Correction to Secor, Mount Haeckel

by Phyllis Olrich
Alternating between rock and snow along the way, we reached the saddle between Haeckel and Wallace. It was there that we put our crampons away for the rest of the day. You can see Haeckel from as far away as Sabrina, and it looks intimidatingly steep from a distance. But from the saddle it now looked do-able.

We followed the class 3 South Ridge route. Tongues of snow came up high from the glacier below, preventing us from following continuously the "system of easy class 3 ledges leading to the summit block" mentioned in Secor (not so easy for me, RJ). One snow crossing was particularly airy and steep - as each of us crossed, ice ax securely planted, the others would watch and wait with apprehension. For the most part, you are dealing with good solid granite here. One of our party wasn't quite up to the climb, so he remained waiting on a ledge. This actually proved to be quite helpful - he had a good vantage point and helped us by yelling directions from afar. The acoustics must have been very good, because he said later he could hear us discussing the route amongst ourselves.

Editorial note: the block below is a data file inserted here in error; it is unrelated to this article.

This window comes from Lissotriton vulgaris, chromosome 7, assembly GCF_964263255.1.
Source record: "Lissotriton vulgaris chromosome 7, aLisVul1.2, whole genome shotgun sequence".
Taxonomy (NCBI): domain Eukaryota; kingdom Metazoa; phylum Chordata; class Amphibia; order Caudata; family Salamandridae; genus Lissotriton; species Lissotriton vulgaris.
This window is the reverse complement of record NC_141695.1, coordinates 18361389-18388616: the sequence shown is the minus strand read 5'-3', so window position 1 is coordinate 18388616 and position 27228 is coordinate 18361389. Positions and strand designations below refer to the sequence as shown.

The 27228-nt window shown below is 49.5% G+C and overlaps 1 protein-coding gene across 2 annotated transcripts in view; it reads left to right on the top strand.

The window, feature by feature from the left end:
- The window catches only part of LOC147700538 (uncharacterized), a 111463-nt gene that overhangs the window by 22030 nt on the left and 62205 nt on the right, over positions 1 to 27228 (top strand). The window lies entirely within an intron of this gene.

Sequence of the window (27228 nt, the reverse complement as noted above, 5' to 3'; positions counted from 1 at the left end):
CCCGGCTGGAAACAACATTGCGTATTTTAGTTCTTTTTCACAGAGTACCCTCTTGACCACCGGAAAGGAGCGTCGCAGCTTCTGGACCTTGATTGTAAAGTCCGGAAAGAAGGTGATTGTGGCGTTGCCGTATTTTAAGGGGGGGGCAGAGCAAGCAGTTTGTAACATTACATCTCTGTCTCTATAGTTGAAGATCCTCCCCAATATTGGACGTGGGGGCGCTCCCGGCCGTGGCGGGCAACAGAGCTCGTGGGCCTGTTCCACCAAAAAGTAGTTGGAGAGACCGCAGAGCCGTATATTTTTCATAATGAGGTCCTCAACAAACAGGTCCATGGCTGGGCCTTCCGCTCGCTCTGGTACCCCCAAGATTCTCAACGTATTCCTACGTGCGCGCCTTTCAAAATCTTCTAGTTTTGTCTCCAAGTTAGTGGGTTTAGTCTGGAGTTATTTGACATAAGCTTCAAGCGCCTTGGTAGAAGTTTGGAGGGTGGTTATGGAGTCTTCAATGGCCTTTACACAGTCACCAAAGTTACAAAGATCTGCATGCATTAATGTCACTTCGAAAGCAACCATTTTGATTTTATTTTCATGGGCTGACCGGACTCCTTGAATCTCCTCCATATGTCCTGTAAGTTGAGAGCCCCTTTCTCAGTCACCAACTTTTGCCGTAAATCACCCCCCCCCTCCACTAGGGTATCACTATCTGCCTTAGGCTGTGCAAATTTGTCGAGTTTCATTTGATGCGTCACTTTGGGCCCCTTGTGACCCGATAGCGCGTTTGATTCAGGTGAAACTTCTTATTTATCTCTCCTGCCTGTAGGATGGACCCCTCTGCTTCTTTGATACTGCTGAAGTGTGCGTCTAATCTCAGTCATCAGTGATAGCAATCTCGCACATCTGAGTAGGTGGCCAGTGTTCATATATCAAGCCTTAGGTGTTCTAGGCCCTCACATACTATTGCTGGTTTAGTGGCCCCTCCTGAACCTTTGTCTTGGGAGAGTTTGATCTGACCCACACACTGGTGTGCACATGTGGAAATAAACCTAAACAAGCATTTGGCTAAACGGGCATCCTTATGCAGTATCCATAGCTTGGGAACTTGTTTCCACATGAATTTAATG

Things got very tricky near the top. We tried different approaches but were turned back several times by shear drop-offs or other impossible-looking moves. It seemed that all the advice we had received from other PCS members was almost useless to us now (what obvious chute to the right?) I was ready to bag it several times, but Cecil, our most experienced member, pressed on and eventually we heard her whooping in triumph on the summit. Rounding a corner, the sight of Cecil sitting up there was enough to inspire us to finish those last few airy moves. (A warning to anyone who climbs with Cecil in the future - if you hear her say "Cool!" while scouting a route, watch out! )


The information in these pages is provided by interested volunteers and has not been field checked. R.J. Secor, The Mountaineers and the Sierra Club are in no way responsible for the accuracy of any route advice on this web site. Safe climbers must be able to understand the terrain and topography of the area they travel in, and they must make wise route finding choices based on their own knowledge, experience and observations.